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Friday, January 7, 2011

Christian Treasures from the 1600s

I always come away stimulated after devotional readings by Dietrich Bonhoeffer. One reading he had talked about a song by Paul Gerhardt that had special meaning to him. He listed the title, "Beside your cradle here I stand." But I struggled to find that exact title on the Internet. In fact I found variations of it, and it appears the actual title might be "Before Thy Manger, Lord, I Stand." There are several verses; here is one, translated:

"Beside Thy cradle here I stand,
O though that ever livest
And bring Thee with a willing hand
The very gifts Thou givest.
Accept me; 'tis my mind and heart,
My soul, my strength, my every part,
That thou from me requirest."

Paul Gerhardt was a well-known German Lutheran hymn writer and poet, second only to Martin Luther. He was born in 1607, apparently orphaned as a teenager by the end of the Thirty Years War, and died in 1676. He had authored 132 poems/hymns, with the majority of them published from 1649 on. Much information was gleaned from "Paul Gerhardt as a hymn writer and his influence on English hymnody” by Theodore Brown Hewitt,

I came across a PDF file, "Heirs of the Reformation: Treasures of the Singing Church," and found the hymn, "Evening and Morning," which was written by Gerhardt in 1666. It was originally titled "Morning Blessing" and contained 12 verses in German. The verses most common are the ones written below, stanzas/verses 4 and 9.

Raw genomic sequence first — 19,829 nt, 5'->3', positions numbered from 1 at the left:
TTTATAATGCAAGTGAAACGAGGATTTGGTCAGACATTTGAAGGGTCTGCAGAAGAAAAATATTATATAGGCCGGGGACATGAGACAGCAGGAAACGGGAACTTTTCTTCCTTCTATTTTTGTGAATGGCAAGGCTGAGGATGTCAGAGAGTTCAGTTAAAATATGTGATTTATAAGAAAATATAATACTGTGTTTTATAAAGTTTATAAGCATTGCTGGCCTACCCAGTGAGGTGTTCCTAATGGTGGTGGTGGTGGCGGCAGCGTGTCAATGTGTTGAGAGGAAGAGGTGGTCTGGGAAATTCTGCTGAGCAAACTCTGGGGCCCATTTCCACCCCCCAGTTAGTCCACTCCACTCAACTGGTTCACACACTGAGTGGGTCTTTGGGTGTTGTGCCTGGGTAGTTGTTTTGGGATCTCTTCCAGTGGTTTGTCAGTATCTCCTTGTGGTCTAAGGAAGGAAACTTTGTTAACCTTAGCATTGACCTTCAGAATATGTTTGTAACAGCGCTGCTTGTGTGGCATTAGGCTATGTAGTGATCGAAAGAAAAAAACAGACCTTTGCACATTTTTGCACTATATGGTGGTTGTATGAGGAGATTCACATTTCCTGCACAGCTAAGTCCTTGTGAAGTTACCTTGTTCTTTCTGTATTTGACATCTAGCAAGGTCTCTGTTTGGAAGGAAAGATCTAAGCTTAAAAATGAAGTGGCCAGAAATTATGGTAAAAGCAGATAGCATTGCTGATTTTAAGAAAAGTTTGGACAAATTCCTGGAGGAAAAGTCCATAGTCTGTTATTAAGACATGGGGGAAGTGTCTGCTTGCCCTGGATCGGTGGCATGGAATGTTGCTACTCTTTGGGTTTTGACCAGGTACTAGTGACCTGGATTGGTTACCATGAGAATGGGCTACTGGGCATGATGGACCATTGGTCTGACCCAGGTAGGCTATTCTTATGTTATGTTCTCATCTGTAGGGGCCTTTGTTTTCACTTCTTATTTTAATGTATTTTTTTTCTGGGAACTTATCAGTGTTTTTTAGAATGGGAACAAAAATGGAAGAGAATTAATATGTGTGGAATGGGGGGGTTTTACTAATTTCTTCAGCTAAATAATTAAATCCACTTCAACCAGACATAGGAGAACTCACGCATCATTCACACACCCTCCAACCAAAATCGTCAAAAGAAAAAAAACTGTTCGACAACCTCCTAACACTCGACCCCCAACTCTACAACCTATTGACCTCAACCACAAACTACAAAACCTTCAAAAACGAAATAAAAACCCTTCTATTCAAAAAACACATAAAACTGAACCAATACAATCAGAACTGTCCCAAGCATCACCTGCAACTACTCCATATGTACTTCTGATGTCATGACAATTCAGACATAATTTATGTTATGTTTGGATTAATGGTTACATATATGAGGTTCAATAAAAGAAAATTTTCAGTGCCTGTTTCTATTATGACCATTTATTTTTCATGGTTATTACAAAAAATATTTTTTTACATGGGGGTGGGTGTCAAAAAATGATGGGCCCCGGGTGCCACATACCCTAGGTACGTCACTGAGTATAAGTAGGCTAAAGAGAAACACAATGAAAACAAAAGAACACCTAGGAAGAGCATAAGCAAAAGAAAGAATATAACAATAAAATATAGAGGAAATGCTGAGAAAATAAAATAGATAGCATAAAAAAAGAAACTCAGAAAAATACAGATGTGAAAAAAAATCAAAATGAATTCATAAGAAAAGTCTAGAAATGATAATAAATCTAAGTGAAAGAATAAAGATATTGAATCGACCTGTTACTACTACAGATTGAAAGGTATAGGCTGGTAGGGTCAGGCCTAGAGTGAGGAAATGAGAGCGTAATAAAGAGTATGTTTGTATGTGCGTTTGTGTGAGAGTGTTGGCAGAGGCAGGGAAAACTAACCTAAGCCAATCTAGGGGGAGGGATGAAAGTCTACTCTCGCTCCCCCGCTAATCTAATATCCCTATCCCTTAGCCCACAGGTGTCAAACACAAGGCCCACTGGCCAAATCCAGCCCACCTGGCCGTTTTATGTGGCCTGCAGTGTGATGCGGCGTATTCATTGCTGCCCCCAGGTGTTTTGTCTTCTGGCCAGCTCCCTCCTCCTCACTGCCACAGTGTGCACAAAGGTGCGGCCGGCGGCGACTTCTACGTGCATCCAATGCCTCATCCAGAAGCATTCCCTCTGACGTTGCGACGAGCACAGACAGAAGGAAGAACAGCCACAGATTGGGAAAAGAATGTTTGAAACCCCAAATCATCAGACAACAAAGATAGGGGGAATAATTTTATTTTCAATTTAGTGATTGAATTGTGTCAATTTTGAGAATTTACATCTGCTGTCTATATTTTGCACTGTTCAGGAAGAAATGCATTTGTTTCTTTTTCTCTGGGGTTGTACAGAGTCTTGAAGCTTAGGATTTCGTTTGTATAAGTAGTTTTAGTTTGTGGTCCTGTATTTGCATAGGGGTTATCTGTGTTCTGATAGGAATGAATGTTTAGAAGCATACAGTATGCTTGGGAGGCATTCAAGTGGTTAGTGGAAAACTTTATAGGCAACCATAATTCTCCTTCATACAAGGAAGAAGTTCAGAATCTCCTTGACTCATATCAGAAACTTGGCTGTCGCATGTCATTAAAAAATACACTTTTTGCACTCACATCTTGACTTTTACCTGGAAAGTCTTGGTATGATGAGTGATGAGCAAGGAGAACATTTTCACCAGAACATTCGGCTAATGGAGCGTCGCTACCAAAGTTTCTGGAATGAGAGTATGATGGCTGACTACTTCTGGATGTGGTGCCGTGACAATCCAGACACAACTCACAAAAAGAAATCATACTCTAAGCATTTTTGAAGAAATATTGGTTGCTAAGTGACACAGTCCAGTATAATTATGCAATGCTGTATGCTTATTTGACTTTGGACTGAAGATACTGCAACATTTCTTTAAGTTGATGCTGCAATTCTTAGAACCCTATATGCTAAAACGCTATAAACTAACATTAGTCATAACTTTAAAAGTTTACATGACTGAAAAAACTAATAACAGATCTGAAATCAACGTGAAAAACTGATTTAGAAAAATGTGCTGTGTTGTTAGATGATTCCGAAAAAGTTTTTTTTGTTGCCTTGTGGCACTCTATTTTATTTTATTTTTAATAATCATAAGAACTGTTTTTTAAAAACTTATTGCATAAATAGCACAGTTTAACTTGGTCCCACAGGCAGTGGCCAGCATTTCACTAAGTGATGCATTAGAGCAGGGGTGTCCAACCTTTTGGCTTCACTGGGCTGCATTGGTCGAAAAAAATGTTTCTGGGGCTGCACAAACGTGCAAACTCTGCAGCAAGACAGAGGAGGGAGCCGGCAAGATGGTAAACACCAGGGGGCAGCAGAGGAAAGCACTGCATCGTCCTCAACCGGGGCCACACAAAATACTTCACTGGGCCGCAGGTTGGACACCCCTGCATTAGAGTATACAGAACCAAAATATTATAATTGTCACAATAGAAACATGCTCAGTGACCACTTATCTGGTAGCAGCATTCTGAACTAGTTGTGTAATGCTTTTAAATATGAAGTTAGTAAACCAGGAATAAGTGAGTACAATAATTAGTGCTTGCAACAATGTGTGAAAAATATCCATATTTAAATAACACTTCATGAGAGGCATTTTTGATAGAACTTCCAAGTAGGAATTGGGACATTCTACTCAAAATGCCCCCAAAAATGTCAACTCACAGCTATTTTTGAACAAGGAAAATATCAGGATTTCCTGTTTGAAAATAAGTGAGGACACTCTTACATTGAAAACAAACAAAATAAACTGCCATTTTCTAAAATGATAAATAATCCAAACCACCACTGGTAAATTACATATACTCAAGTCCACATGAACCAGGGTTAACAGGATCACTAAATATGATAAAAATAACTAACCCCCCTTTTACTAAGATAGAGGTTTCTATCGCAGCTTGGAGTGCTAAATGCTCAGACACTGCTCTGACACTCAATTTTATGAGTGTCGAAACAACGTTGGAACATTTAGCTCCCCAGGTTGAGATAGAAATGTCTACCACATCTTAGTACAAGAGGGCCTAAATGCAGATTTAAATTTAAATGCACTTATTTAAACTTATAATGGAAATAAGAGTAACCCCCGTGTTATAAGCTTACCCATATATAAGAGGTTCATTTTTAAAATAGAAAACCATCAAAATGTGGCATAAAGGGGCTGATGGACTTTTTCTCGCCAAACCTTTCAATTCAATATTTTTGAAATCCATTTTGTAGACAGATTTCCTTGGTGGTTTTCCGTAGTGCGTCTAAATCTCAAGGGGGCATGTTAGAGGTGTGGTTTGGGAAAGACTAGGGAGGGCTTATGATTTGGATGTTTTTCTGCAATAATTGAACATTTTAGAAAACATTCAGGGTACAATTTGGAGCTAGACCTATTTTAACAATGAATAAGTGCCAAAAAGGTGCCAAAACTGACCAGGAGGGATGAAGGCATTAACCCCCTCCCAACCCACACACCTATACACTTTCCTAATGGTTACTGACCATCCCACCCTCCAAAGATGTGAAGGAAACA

Evening and morning, sunset and dawning,
Wealth, peace and gladness, comfort in sadness,
These are Thy works; all the glory be Thine!
Times without number, awake or in slumber,
Thine eye observes us, from danger preserves us,
Causing Thy mercy upon us to shine.

Father, O hear me, pardon and spare me;
Calm all my terrors, blot out my errors,
That by Thine eyes they may no more be scanned.
Order my goings, direct all my doings;
As it may please Thee retain or release me;
All I commit to Thy fatherly hand.

You don't see this poetic language as much today.

On I came across another of Gerhardt's hymns, "Befiehl du deine Wege." Of course it is in German - I don't know what it means in English. The information with the video indicates the text is based on Psalm 37:5. Every strophe begins with one word of this one verse. The whole song is a comforting one and spiritually edifying. "Command your way and what's hurting your heart to the most faithful care of the one, who governs the heaven" is the beginning of the first strophe. In all your sorrows the Lord stands beside you and leads you.

It is beautiful music, truly comforting and uplifting, praising our Lord. May you be blessed.

1 comment:

  1. Good spiritual blog.
    I’ve been following and enjoying your blog for a while now and would like to invite you to visit and perhaps follow me back. Sorry I took so long for the invitation.


"Trust in the Lord with all your heart; do not depend on your own understanding. Seek His will in all you do, and He will direct your paths." - Proverbs 3:5-6